Saturday, January 29, 2011

Save The Date by Jenny B. Jones

Saving Grace, a non-profit home for girls, is in a desperate financial situation. Funding by Sinclair Enterprises has been drastically cut, but Lucy Wiltshire, overseer of the home, is determined to do whatever it takes to keep her girls from ending up on the streets. Alex Sinclair, heir of Sinclair Enterprises, is a handsome, former pro-football player who is running for congress and intent on keeping Lucy from begging to all of the board members of Sinclair Enterprises for funding. When unexpected rumors about Alex and Lucy surface, Alex's chances of winning a congressional seat skyrocket and he makes her a most unusual offer. He will provide the necessary funds if she agrees to be his girlfriend and fiancee during the campaign. What begins as a fake relationship turns real all too quickly, but when they are both faced by loss, will either of them be able to admit their relationship is not longer a fake?

Save the Date by Jenny Jones was so good that I stayed up extremely late one night to read it all. I couldn't help myself. The story was humorous, romantic, and all-around delightful. I loved the refreshing, witty banter between Alex and Lucy. While the majority of the book is fairly light, there are some weightier moments with strong spiritual tones. One of the most powerful moments in this book was when Lucy's friend, Chuck, was preaching about lies that people believe and he made the statement that the cross “is the only place you surrender.” Somehow that really struck home with me. When a book can reach into the reader and speak spiritual truth, it is a success.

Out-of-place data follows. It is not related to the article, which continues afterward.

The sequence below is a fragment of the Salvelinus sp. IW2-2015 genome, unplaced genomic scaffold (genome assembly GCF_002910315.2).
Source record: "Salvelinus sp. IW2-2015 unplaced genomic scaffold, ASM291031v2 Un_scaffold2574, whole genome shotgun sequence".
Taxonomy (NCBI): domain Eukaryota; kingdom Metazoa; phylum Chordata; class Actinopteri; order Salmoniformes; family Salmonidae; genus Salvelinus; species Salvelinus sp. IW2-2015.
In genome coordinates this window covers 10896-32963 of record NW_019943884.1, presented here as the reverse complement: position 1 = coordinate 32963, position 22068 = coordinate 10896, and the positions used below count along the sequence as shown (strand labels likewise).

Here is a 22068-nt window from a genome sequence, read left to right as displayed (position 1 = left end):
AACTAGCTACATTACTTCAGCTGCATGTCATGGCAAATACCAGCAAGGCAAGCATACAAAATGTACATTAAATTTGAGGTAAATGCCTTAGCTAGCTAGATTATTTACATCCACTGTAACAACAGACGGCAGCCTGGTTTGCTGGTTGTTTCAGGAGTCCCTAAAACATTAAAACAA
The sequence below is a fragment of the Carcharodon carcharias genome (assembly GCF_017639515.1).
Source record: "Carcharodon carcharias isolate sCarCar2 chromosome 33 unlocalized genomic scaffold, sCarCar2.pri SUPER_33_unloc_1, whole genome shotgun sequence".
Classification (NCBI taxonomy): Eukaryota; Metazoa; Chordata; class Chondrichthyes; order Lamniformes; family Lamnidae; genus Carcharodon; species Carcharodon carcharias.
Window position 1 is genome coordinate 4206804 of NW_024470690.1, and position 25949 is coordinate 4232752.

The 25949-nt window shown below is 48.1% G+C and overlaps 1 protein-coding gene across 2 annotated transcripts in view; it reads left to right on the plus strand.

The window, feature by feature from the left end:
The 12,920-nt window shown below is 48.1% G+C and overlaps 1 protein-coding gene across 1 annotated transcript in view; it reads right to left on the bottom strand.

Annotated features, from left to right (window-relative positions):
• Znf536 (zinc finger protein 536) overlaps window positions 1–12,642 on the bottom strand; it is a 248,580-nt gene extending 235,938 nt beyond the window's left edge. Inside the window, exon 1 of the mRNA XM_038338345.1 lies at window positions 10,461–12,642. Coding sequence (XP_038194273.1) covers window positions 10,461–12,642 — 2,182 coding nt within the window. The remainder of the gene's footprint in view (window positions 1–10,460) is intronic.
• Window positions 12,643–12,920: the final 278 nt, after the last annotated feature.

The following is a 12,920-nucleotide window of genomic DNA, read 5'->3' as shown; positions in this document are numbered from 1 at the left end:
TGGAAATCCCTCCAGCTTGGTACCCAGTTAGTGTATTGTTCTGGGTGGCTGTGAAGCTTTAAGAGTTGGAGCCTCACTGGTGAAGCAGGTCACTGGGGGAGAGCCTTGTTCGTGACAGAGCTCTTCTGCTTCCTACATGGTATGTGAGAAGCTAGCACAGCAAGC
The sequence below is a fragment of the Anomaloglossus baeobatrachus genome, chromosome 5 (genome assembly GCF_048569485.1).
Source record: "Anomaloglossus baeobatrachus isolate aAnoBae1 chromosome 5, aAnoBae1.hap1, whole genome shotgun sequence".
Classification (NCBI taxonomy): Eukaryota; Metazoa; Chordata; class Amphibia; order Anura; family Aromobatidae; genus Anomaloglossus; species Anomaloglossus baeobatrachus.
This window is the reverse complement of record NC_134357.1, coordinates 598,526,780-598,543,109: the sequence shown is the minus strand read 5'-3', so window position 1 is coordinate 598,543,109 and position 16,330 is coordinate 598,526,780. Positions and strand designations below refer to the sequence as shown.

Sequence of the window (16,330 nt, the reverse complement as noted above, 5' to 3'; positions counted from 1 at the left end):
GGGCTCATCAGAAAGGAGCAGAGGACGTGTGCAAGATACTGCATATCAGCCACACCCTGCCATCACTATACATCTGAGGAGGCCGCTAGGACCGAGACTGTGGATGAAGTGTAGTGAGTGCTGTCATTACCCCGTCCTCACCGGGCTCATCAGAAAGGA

I have two minor warnings to give about this book: typos and Julian. I noticed several typos as I read. I received this book as part of a blogger review program and it was not marked as an advanced reader copy. However, I think I may have received a copy that was not the final, completely edited version. (If this was the final version, then someone needs to proofread it a little better.) Regarding Julian, I think this story is better with him in it than it would have been without him. However, this book is marketed towards Christian readers and some of those readers may find themselves conflicted about Julian. He's a new Christian and the author stops short of saying he is gay, but he is written in a very effeminate manner.

Disclosure of Material Connection: I received this book free from BookSneeze as part of their Blogger Review Program. I was not required to write a positive review. The opinions I have expressed are my own. I am disclosing this in accordance with the Federal Trade Commission’s 16 CFR, Part 255: "Guides Concerning the Use of Endorsements and Testimonials in Advertising."

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